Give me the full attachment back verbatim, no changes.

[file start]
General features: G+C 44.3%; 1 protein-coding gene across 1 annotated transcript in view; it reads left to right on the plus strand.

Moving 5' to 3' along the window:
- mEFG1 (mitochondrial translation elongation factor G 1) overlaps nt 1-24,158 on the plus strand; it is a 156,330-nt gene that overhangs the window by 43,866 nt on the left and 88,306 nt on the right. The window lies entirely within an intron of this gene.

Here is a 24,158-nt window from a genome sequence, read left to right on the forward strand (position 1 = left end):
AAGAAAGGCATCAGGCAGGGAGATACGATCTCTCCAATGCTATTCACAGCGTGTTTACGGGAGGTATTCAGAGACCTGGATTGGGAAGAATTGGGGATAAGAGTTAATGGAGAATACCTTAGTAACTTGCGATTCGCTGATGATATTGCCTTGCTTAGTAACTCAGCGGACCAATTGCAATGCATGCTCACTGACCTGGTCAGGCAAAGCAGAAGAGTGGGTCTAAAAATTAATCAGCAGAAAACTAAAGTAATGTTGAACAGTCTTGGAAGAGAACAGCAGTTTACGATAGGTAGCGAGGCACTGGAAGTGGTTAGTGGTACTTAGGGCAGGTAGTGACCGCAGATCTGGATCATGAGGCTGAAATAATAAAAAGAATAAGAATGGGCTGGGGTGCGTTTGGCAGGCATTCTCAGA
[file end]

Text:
General features: G+C 44.3%; 1 protein-coding gene across 1 annotated transcript in view; it reads left to right on the plus strand.

Moving 5' to 3' along the window:
- mEFG1 (mitochondrial translation elongation factor G 1) overlaps nt 1-24,158 on the plus strand; it is a 156,330-nt gene that overhangs the window by 43,866 nt on the left and 88,306 nt on the right. The window lies entirely within an intron of this gene.

Here is a 24,158-nt window from a genome sequence, read left to right on the forward strand (position 1 = left end):
AAGAAAGGCATCAGGCAGGGAGATACGATCTCTCCAATGCTATTCACAGCGTGTTTACGGGAGGTATTCAGAGACCTGGATTGGGAAGAATTGGGGATAAGAGTTAATGGAGAATACCTTAGTAACTTGCGATTCGCTGATGATATTGCCTTGCTTAGTAACTCAGCGGACCAATTGCAATGCATGCTCACTGACCTGGTCAGGCAAAGCAGAAGAGTGGGTCTAAAAATTAATCAGCAGAAAACTAAAGTAATGTTGAACAGTCTTGGAAGAGAACAGCAGTTTACGATAGGTAGCGAGGCACTGGAAGTGGTTAGTGGTACTTAGGGCAGGTAGTGACCGCAGATCTGGATCATGAGGCTGAAATAATAAAAAGAATAAGAATGGGCTGGGGTGCGTTTGGCAGGCATTCTCAGA